|Did you seriously just mack on my woman?||Dear gods... it was magnificent.
They should have sent a poet...
CapricaSix ministers to Tigh about the value of pain, and it's enlightening powers, then punches him in the face a bunch. Baltar gets punched in the face a bunch, then declares that because God loves you, you are perfect. The two views are at odds; believing you are perfect is a dead-end of stagnancy. Seeking out (or inflicting) things to make one see new viewpoints is the first step towards change.
But as with so much else from the mind of Gauis, his central point is so couched in other beautiful rhetoric that it's difficult to tell what he's on about, or if even he knows. It was HeadSix that spurred him to action, telling him "The man who stands against the gods would be a magnificent man." Gaius demurred, saying that's not what defending his people was about. But somewhere in his subconscious, yah, that's what it's all about. And what was up with HeadSix raising up Baltar to face the guard. From what was surely an objective viewpoint, we saw HeadSix moving his physical form. What the frak does that mean?!
The Baltar-as-Jesus takes one step further, as he does his own take on the parable of Jesus overturning the money changer's tables in the temple. He's really taken to this instrument of God thing. I doubt it will come to be, but I'd love to see the show's end game unexpectedly reveal Baltar as the savior of the Human race (also it's earlier annihilation, but minor quibbles, wot?). So much of what he says is compelling, even the Quorum is buying it. He's preaching good things, isn't he?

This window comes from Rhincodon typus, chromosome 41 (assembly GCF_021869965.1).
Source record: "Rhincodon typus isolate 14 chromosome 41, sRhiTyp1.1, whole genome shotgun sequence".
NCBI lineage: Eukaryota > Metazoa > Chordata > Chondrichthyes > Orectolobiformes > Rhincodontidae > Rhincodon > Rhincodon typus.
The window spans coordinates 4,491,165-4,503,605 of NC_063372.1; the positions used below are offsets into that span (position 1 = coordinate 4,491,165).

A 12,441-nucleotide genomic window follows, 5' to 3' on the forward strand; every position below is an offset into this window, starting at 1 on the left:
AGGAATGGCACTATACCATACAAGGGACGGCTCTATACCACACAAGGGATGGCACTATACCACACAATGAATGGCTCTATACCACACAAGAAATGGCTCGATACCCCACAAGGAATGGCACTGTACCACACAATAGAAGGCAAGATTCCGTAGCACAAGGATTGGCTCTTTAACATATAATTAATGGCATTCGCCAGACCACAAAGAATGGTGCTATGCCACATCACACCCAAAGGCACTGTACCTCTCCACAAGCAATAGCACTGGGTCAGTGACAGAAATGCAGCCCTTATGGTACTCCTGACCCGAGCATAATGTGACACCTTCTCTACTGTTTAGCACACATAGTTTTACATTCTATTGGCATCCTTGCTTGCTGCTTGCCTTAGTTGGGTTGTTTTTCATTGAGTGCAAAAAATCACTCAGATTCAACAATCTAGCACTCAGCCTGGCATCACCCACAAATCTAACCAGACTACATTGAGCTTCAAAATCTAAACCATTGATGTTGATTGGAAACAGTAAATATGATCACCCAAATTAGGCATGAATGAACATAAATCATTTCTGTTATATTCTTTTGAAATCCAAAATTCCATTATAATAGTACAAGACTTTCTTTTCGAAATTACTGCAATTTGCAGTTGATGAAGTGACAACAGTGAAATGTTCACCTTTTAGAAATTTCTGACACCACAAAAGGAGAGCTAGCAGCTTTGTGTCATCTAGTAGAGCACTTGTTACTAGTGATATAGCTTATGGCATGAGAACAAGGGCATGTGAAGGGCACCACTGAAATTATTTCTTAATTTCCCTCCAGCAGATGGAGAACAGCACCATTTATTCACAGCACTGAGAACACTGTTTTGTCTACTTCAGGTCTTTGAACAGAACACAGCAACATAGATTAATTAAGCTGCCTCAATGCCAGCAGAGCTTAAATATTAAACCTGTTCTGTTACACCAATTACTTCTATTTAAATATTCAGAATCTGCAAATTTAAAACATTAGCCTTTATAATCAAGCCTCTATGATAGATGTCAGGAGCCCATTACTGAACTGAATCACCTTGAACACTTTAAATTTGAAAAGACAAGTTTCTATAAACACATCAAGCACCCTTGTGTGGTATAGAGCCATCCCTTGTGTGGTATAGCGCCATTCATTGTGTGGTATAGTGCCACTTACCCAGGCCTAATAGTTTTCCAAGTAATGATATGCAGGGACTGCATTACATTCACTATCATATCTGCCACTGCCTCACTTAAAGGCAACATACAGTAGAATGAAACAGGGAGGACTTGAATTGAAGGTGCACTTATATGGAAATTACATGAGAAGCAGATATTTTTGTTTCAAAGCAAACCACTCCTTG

Ideas of perfection can be dangerous though. Tory uses perfection as her excuse for last episodes monsterism. And in a plea to Tyrol to abandon his morose depression over Cally. Her embracing the "I was made perfect, etc" sentiment is reminiscent of early Cylon beliefs. The kind that led to a belief of superiority, riotousness, and 9/11s. The Cylons embraced a disregard for those that were not there own, the kind displayed by.. oh yah, Roslin. She doesn't give a toss either. Tory may have approached the question from a different angle than Roslin, but they're in the same head space.
In Tyrol's outburst at Adama, was he also embracing this ideal? Was he casting off his previous human life because of his newfound Cylonism, or was the bitter vitriol he spewed his own truth as he always felt it. A lot of people made hasty choices on New Caprica; repopulating the human race first, finding soul mates second. While Starbuck told Anders to his face, Tyrol waited until Cally was out an airlock before describing her as "the best of limited options." As he yells into the silence of the bar "This is not my life! I didn't pick this!" it's unclear if he's talking about his marriage to Cally, his recently discovered Cylon nature, the forced exodus from their homeland, or maybe all of that and more.
As with Tigh's conversation with Ellen/CapricaSix, there's a lot more mileage to go. It's also the writer's exploring The Cylon Condition, which sounds an awful lot like the human one. In this episode we're seeing the old gods dying, old religions dying and humanity (in some of the Cylons) dying. But something more than death is going on. Oh, BSG, I want to haz ur babeh!
Don't you want Papadama to read bedtime stories to you to? Is Tigh cylon-projecting Ellen, or just frakkin' losing it? What's the significance of tracking the Anders' on The Grand Poo-Barge for those 5 seconds while Baltar speech was overlaid?